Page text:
Nevertheless, gold is not anywhere near its real highs in price reached back then. For gold to reflect that real level of cost, it would have to be well over $2400 (1980s high times 3). You can imagine how people would react to that now, they would be panicking. As it is, the general public is only barely noticing gold now, which shows just how far the gold market has to go up in the next two years if stagflationary forces are not culled immediately.

Can CBs raise interest rates to combat stagflation?

The odds of central banks actually raising interest rates in 08 and 09 appear very slim. They are more concerned about things like the credit/financial crisis, prospects of crashing stock markets, collapsing housing. They will cut, not raise interest rates in the next year or two.

This means stagflation will likely remain with us. There is a major qualifier to this however, and that is if we get a severe recession. This can easily happen if the credit/banking crisis combined with a collapsing Western housing market causes economic contraction. If we get actual serious economic contraction, then stagflation gives way to actual recession. Inflation will then start to disappear. Gold and oil would reflect this by either dropping in price, or just leveling out. Gold might continue way up if Central banks panicked and tried dropping interest rates radically to combat deflation, as in 2001/2.
Stagflation wins for now

As far as gold's judgment now, stagflation appears to be the winner. Gold thinks central banks are going to cut, going to flood out money to combat a recession and the credit crisis, and try like hell to avoid any meaningful recession. Inflation is a problem in the EU and US, and in fact is a worldwide problem now anyway. If we get stagflation, cutting interest rates is exactly the wrong thing to do.
China is flirting with 8% inflation, the EU 3%, the US nominally 4% but more like 8% in reality. The Mid East, India and other areas are already flirting with 8% and more inflation. Nations with large poor populations are having food shortages and big price hikes that are causing turmoil, and is a big worry. China figures here prominently, with food panics over shortages of cooking oil and rising pork and other food prices.

If central banks get their wish for at least an economic horizontal, instead of a serious recession, then inflation is in gear, and we get horizontal growth and inflation – stagflation.

Gold only beginning on this run if stagflation remains

But getting back to gold. Since gold is quite early in a bullish phase reacting to stagflation forces, if these are not checked, we indeed might see $2000 gold in a year or two.
A possible severe world recession would likely check this. I am not sure if Central banks can achieve a goal of economic horizontal (instead of a bad recession now). I'm not sure they want that as an outcome anyway. They know full well that if stagflation persists, that gold and oil prices are going to go out of sight. Heck, we already have oil analysts talking about $150 oil, and gold analysts talking thousand dollar plus prices.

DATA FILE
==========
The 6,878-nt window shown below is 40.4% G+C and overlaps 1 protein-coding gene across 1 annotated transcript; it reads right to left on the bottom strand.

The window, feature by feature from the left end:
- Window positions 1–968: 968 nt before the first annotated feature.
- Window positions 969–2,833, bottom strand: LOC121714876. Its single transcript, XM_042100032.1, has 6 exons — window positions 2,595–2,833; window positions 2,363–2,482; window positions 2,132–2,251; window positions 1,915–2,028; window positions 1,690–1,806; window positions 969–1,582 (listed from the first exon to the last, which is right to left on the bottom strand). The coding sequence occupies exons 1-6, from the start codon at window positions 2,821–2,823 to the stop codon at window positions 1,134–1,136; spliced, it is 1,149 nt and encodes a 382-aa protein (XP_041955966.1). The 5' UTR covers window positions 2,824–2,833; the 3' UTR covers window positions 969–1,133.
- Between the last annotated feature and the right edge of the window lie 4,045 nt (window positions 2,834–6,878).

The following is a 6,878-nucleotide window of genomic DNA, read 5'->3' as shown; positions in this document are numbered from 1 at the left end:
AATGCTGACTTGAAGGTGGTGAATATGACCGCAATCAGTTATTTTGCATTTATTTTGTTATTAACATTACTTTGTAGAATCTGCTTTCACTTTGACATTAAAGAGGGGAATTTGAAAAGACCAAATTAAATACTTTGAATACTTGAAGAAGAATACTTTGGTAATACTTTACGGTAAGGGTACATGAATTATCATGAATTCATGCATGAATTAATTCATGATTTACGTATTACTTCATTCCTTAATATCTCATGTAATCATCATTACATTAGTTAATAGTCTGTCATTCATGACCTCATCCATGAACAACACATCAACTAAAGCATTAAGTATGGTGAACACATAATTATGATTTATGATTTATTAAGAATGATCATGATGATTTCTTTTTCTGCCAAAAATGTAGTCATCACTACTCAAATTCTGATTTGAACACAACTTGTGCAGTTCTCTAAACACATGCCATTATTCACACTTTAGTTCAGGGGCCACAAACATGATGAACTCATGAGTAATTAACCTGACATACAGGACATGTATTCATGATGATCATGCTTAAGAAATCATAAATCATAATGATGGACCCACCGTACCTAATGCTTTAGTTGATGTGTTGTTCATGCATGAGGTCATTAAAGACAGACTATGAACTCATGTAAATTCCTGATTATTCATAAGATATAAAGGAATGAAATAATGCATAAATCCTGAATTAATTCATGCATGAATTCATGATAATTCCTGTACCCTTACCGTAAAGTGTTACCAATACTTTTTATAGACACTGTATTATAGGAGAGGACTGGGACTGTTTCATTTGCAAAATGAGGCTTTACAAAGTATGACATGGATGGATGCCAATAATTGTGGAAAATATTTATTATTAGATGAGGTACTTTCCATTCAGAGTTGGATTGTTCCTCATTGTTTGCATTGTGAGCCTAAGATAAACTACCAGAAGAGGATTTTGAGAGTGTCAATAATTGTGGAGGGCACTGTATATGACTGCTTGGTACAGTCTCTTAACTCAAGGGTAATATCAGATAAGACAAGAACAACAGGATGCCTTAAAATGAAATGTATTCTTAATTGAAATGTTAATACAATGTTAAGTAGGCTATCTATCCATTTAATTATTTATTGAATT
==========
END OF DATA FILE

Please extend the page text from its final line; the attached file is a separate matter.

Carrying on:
Currency realignment if stagflation

That is not to say that the currency realignments that would happen if gold and oil went out of sight would not be welcome. IF the USD were to devalue significantly, it is possible that the US might have a chance to export its way out of some of its economic problems. But the trouble with that scenario is that the EU cannot tolerate any further weakening of the USD to the Euro. And the relative weakening of the Yuan to the Euro would cause lots of pain in the EU if the USD fell much further, as I mentioned, the Yuan is effectively pegged to the USD. If the USD falls, the Yuan effectively weakens and the EU cannot tolerate further weakness to the Yuan/Euro or face further trade imbalances with China. In any of these cases inflation is rampant in the US and China.

But if the USD is allowed to weaken further, which is needed to assist its exports, then interest rates have to stay down, and stagflation will remain.

So, absent a major world stock sell off and recession, stagflation is with us, and gold and oil are reflecting this in their prices. But, as I said, remember that we are still very early in this gold bull market in real terms, as inflation adjusted gold prices are really about $293 in 1980 dollars.

Caution warranted for commodities, oil and gold

Even though gold and oil are rising and reflecting inflation and or stagflation now, there are serious cautions to remember. It is not clear that we will persist either in world economic growth and inflation, get stagflation, which is worse and more gold bullish, or fall into a severe world recession.

If we stay with decent world growth and inflation, gold and oil continue rising. If we get stagflation, that could be worse, and gold and oil rise more, as Central banks are forced to cut interest rates to combat the ‘stagnation' part of stagflation. That only worsens the inflation part.

But, even if central banks cut interest rates, we may get a big economic contraction anyway because, so far, Central Bank rate cuts have had virtually zero effect on the spreading credit contraction. If that is the case, we get a severe world economic recession. In such case, gold, commodities and oil likely turn in the other direction. The present price levels will not stay with us.

It is going to be important for gold and commodity bulls to discern if a serious recession is about to emerge which stems both inflation and or stagflation. And such a realization can happen rapidly if there is a big world stock sell off, something we think is quite possible this year.

By Christopher Laird
PrudentSquirrel.com

Chris Laird has been an Oracle systems engineer, database administrator, and math teacher. He has a BS in mathematics from UCLA and is a certified Oracle database administrator. He has been an avid follower of financial news since childhood. His father is Jere Laird, former business editor of KNX news AM 1070, Los Angeles (ret). He has grown up immersed in financial news. His Grandmother was Alice Widener, publisher of USA magazine in the 60's to 80's, a newsletter that covered many of the topics you find today at the preeminent gold sites. Chris is the publisher of the Prudent Squirrel newsletter, an economic and gold commentary.